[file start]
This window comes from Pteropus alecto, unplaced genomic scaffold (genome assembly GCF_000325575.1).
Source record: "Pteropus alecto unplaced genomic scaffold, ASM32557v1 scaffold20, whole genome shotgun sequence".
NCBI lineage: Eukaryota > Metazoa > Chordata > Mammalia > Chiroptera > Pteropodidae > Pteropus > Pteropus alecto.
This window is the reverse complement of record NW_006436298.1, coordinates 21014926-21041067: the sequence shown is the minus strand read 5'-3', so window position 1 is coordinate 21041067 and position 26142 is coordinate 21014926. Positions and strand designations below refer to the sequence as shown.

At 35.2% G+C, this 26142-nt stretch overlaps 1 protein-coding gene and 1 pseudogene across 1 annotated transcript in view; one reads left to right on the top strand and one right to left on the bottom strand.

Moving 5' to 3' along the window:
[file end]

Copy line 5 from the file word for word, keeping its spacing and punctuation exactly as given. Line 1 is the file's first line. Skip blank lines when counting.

At 35.2% G+C, this 26142-nt stretch overlaps 1 protein-coding gene and 1 pseudogene across 1 annotated transcript in view; one reads left to right on the top strand and one right to left on the bottom strand.